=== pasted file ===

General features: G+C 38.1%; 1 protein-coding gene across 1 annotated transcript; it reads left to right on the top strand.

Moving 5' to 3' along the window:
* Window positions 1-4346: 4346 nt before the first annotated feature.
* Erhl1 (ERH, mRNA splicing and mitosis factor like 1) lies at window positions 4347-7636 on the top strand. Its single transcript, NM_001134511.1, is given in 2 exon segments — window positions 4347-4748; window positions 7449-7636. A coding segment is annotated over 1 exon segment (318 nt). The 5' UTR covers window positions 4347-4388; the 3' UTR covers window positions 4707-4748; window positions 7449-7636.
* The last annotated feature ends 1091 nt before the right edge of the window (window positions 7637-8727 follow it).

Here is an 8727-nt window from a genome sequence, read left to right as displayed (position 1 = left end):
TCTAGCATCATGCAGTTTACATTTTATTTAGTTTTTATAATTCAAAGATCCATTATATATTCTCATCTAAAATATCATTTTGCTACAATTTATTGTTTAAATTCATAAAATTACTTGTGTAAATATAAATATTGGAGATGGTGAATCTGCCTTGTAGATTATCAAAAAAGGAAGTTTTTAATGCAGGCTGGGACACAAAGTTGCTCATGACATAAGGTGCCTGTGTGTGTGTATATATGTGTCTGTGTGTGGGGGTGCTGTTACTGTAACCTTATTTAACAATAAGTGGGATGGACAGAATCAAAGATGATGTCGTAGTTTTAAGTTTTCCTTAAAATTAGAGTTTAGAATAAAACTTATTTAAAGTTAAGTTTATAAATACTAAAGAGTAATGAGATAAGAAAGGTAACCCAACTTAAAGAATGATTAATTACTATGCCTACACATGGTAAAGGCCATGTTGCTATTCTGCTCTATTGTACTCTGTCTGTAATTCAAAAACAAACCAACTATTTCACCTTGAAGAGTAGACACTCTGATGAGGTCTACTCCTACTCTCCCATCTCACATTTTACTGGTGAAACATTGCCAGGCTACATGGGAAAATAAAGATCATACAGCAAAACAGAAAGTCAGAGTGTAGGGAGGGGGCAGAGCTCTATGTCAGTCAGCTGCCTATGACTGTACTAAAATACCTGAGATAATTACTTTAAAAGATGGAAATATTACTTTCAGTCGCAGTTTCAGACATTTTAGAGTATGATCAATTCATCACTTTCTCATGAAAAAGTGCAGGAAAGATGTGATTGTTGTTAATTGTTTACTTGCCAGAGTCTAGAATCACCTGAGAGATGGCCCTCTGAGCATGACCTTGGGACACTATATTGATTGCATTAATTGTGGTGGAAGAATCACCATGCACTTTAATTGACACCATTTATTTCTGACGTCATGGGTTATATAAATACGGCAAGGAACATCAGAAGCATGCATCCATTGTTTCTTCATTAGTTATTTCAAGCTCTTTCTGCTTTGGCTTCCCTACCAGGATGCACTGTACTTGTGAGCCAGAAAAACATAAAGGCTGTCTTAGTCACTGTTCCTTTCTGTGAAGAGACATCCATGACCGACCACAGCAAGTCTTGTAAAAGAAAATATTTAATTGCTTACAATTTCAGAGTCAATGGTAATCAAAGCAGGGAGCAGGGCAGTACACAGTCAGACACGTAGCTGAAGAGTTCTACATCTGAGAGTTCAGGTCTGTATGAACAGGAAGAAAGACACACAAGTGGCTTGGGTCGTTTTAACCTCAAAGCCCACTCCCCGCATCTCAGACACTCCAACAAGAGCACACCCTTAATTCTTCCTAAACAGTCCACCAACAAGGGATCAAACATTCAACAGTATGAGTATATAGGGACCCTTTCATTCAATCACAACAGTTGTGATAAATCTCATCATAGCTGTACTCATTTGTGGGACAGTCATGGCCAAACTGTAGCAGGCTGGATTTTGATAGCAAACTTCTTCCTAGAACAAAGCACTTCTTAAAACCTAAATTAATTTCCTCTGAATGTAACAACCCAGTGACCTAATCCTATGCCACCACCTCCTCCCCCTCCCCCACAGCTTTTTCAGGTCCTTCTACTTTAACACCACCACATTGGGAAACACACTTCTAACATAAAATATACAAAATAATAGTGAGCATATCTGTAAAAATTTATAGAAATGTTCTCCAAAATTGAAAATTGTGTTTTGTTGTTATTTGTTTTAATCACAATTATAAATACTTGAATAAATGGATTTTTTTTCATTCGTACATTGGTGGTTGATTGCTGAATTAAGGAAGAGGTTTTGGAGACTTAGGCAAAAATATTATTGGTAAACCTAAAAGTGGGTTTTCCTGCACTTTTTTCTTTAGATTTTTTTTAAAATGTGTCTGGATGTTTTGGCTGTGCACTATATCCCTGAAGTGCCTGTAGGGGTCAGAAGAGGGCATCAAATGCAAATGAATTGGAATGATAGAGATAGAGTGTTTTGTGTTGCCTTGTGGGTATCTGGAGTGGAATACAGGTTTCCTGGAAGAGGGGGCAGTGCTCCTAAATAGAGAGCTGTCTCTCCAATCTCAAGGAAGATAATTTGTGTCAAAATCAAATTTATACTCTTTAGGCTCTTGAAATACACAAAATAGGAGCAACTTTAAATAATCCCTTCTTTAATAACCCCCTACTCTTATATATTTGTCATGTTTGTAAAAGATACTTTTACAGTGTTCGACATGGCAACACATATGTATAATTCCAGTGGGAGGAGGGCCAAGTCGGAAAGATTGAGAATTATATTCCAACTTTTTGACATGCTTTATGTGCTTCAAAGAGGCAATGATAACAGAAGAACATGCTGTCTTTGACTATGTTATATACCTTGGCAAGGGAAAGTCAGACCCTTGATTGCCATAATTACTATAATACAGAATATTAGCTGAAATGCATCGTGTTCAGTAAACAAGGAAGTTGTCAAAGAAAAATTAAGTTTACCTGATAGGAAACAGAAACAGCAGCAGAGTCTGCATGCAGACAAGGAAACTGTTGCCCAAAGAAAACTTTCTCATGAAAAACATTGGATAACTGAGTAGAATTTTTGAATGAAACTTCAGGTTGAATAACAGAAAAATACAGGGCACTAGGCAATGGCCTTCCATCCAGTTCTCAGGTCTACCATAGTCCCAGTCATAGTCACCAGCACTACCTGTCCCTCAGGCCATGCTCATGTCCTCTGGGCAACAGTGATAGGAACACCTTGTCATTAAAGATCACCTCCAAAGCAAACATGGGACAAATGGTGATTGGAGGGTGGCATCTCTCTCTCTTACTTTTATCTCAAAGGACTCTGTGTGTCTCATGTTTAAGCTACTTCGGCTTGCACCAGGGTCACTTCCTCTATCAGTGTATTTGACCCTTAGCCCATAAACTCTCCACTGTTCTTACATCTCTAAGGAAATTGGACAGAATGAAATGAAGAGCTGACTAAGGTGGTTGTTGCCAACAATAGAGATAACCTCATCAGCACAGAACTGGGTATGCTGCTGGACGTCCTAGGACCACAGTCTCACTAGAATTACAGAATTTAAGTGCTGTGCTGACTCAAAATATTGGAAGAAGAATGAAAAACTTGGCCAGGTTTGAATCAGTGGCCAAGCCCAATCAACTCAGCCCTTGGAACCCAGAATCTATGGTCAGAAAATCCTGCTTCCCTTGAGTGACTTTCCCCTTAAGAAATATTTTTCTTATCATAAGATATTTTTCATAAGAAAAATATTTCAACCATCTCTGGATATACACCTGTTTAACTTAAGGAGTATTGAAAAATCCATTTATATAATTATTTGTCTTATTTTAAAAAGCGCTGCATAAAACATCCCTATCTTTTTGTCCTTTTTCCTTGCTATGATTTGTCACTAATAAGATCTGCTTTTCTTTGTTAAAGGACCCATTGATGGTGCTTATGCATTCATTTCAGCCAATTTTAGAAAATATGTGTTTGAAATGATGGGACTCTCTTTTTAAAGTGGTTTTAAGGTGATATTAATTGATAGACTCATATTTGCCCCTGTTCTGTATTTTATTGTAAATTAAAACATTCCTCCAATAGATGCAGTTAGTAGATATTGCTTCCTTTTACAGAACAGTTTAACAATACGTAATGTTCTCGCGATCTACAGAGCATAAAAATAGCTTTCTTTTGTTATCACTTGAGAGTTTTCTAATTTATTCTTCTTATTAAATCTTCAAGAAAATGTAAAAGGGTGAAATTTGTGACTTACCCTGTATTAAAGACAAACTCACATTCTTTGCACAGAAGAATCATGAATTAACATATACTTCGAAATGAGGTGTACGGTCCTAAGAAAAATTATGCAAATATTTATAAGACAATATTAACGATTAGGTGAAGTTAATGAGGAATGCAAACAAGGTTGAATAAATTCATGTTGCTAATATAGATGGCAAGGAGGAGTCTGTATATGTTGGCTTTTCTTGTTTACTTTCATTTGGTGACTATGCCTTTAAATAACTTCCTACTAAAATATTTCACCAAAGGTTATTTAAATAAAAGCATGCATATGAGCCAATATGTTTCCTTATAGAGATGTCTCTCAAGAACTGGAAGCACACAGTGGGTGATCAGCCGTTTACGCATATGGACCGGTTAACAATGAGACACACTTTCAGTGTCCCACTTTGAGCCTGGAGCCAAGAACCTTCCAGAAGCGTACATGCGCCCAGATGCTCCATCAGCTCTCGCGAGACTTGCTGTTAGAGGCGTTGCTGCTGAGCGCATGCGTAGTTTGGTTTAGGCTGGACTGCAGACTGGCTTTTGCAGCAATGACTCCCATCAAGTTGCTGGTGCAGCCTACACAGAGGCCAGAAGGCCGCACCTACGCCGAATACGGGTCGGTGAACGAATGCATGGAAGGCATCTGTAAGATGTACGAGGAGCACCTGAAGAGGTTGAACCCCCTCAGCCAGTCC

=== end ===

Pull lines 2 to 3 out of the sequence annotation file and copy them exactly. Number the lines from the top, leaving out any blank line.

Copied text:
Moving 5' to 3' along the window:
* Window positions 1-4346: 4346 nt before the first annotated feature.